Two months after formally launching its Adaptive Enterprise strategy to help business customers combine hardware, software, and services into an IT utility that delivers computing resources cheaper and more efficiently, Hewlett-Packard introduced its largest-ever consumer-product launch. At a consumer strategy event in New York on Monday, HP chairman and CEO Carly Fiorina walked the stage in front of some of the more than 100 imaging, printing, and home-computing products the company will begin selling by year's end.
"We are announcing almost as many products as there are gubernatorial candidates in the state of California," Fiorina joked during her presentation.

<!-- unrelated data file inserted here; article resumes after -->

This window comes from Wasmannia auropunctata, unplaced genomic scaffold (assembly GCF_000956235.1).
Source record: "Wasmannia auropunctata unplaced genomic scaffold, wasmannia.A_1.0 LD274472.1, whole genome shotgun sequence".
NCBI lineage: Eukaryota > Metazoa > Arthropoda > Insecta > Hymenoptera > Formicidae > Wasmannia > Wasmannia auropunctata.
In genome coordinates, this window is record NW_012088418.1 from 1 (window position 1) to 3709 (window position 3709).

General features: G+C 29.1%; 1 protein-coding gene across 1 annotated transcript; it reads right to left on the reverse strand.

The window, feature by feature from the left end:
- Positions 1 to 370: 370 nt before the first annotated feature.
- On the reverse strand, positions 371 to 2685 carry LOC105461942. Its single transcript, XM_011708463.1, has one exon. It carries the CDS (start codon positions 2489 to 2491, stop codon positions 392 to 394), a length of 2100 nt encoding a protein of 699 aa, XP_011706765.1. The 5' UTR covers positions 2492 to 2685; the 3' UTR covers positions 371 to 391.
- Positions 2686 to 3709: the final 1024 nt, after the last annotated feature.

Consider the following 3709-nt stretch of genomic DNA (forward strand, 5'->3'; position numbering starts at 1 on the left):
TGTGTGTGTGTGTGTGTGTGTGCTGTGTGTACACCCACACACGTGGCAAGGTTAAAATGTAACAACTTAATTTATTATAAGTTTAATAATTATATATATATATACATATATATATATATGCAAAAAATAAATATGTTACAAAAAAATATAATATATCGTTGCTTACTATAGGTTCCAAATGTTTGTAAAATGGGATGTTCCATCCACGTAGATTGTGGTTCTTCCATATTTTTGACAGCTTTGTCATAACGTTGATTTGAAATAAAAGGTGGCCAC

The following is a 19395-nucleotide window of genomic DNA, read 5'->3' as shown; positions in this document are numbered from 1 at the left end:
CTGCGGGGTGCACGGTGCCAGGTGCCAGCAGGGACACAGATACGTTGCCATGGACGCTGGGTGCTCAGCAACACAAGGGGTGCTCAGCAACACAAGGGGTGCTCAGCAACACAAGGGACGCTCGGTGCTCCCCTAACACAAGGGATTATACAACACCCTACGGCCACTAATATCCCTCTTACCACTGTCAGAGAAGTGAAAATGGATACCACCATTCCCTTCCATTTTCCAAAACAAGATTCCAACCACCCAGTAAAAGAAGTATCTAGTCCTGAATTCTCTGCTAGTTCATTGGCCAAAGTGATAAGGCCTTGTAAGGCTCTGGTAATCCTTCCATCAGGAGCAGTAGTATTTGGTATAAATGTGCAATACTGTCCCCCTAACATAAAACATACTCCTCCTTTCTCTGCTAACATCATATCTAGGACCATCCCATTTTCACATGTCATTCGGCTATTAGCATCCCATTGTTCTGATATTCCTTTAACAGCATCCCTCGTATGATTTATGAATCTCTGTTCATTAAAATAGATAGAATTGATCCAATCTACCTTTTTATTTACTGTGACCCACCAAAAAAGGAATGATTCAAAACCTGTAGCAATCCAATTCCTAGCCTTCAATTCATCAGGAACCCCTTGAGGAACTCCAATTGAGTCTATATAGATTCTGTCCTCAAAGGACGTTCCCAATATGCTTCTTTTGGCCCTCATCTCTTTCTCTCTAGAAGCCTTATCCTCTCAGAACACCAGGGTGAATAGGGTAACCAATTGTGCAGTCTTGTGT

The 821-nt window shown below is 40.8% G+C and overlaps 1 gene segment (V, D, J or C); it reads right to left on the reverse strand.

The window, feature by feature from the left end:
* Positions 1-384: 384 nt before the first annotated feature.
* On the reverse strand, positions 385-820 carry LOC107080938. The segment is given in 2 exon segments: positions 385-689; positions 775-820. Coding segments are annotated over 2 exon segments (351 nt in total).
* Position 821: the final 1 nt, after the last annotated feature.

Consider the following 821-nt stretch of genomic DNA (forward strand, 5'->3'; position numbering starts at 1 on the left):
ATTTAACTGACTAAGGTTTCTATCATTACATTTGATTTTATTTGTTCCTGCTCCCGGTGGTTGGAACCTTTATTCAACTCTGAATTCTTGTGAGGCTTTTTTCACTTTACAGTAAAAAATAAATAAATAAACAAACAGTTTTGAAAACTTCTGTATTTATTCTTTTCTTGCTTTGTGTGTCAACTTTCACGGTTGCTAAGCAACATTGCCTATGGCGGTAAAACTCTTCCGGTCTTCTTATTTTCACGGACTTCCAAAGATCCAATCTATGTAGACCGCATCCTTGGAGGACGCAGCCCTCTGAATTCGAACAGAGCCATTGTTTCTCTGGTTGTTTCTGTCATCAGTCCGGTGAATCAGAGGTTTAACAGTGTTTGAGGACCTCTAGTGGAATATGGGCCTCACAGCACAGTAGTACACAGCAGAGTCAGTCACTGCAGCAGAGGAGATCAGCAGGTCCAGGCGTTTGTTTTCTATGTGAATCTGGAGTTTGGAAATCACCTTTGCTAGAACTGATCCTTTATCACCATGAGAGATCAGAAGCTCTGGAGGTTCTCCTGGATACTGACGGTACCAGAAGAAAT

The new lineup of digital cameras, iPaq Pocket PC accessories, photo printers, scanners, wide-screen notebook PCs, and DVD movie writers will be accompanied by a $300 million advertising campaign--just to make sure the word gets out.
Although large businesses won't have more than a passing interest in HP's new digital photography and home-entertainment technology, HP corporate customers can take Monday's launch as a step forward in terms of the company exploiting what it does best--imaging and printing, says Peter Grant, Gartner's principal analyst for digital document and imaging technology.
"HP had to make a decision about its personal systems group about five years ago," Grant says. "If they were going to stay in the PC business, they had to find synergies between their PCs and their digital-imaging business." Now HP can rely on its digital-imaging products as a way to stimulate the sales of its computers.